Using PowerPoint I think helps with brevity, keeping it short and to the point as well as encourages you to think about images that communicate your message rather than words.
My bets friend and colleague Jen (at Solutions for the Planet) was once challenged to do a “20 in 20 presentation” - twenty slides which only had photographs/images on them delivered in twenty minutes. This is really what I believe presentations should be visual prompts for what the speaker is saying.
If you’re not going to use the powerpoint as a presentation but rather a pdf document you share via email or similar, then be selective with your wording and simply add it over an image to communicate your key message.
4. Share your Impact Story via video
All social media platforms are prioritising video these days because that’s what people want to consume. Probably because its the easiest and quickest way to consume content on the go (with wifi and headphones).
So I started looking for who shares their Social Impact Report as a video on YouTube, I surprised to only find a few. However the ones I found were fantastic. I’m sure there are more they’re probably just not fully optimised for the search “Social Enterprise Impact Report” that I searched for.
I created a playlist on YouTube of those I could find, if you have one do send me the link so I can it to this playlist.
Liberty & Justice share their Impact Story with the Founder speaking to camera and shots taken of their initiative in action.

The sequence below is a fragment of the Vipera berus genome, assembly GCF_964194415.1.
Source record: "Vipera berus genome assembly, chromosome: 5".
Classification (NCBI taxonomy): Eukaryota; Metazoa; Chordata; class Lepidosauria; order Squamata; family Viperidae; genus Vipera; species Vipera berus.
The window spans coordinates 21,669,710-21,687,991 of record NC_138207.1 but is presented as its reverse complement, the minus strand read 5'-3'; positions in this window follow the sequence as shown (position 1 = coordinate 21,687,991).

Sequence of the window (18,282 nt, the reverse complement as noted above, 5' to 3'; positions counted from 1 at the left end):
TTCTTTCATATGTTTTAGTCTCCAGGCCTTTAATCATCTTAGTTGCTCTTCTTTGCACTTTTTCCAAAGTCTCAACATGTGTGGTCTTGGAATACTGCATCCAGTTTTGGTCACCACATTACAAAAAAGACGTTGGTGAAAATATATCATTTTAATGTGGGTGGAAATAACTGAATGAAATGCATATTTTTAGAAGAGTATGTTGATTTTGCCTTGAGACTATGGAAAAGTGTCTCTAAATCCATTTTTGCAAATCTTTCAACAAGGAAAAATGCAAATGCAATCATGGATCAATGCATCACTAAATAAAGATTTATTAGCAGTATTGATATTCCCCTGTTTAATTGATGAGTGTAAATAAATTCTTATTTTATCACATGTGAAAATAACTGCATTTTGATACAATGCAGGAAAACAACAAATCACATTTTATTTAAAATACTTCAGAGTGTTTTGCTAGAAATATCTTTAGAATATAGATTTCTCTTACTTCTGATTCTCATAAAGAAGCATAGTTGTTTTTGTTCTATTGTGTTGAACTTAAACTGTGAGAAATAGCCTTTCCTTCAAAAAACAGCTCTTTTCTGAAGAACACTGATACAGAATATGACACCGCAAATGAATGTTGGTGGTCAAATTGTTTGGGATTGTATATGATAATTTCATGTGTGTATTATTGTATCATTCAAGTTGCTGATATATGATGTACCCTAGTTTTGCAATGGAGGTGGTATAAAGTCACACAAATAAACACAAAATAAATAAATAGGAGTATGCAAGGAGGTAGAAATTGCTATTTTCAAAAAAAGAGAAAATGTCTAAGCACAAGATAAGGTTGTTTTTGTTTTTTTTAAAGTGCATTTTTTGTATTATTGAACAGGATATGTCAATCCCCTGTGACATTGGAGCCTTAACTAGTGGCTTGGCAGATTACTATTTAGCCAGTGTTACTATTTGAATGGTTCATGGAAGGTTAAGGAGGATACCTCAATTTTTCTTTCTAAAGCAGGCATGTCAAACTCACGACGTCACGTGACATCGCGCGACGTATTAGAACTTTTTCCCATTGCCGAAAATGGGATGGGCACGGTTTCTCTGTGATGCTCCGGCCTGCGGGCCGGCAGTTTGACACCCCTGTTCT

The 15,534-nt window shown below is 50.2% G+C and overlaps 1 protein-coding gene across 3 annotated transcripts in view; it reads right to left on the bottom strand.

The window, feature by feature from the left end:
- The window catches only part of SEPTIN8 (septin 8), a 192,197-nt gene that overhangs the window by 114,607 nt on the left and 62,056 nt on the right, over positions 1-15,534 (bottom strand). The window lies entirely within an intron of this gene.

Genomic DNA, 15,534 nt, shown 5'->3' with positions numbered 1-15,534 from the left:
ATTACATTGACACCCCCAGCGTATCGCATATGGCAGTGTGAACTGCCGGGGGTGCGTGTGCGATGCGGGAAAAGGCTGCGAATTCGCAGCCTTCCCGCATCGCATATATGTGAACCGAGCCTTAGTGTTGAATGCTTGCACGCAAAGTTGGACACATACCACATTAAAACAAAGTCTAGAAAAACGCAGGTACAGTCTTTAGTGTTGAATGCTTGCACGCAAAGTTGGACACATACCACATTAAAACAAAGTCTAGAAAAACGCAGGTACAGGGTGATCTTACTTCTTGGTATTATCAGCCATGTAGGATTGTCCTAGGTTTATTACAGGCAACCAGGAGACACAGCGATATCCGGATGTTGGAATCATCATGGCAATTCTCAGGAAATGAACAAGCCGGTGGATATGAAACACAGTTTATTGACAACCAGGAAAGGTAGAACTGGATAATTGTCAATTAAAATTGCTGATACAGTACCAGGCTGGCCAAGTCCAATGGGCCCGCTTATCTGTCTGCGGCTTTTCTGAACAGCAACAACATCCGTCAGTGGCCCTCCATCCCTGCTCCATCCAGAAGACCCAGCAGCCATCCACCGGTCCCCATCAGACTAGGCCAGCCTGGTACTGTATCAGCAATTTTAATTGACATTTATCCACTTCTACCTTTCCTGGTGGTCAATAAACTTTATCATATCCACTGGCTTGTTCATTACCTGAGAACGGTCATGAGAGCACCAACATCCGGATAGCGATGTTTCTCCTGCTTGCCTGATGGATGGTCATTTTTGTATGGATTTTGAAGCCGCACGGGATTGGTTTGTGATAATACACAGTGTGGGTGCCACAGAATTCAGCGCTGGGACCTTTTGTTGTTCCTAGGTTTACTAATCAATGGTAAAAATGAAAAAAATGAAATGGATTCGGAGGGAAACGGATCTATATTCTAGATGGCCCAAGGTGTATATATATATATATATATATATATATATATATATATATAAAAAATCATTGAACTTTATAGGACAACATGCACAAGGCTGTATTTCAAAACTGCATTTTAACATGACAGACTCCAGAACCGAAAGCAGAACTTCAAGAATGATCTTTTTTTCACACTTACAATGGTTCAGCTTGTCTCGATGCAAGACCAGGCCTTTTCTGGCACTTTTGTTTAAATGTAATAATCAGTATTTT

I love the informality of Planeterra’s Impact Report (because so many people say “oh we don’t have the budget to create a snazzy video”….you have a smartphone though right?). They simply asked their team, clients and partners (I think) to record themselves sharing their impact data. Yes it might have been scripted and then cut and pasted but it works! And it shows a really simple cost effective way you can do this too. No excuses!
Or if you have the budget to outsource your video creation then you could get something like Street UK did combing animation, photo’s and video.
5. Simply go LIVE on Facebook or InstaTV to share your impact story!
The easiest, quickest and therefore cheapest way to share your Social Impact is by going live on FB or Instagram. And if you don’t have that many followers yet live video is one of the best ways to engage with your existing audience and attract new followers (because both platforms give priority to this kind of content).
6. Create an impact page on your website
It always surprises me how so few social enterprises communicate anything about their social or environmental impact on their website. This is essential and can be easily achieved with an “impact page” on your website.
Remember having a page on your website isn’t enough though you also need to share it from time to time or talk about your social impact on social media and link back to the page.
Sian Conway, of Ethical Hour, shares a really useful blog on How to write an impact page for your ethical business website here and includes lots of different examples of social enterprises doing this .
This is Sian’s incredible Impact Page on her own website:
I’ve also recently added an Impact Page to my own website:
So there’s six different ways you could present and share your social impact data. I’m not suggesting you do all of these I’m just giving you different ways to think about your impact reporting and how you communicate it. If you’re stuck on which one to choose, ask yourself who’s the audience you’re trying to connect with most, what approach are they most likely to prefer or engage with best? Or what suits your time, capabilities and budget?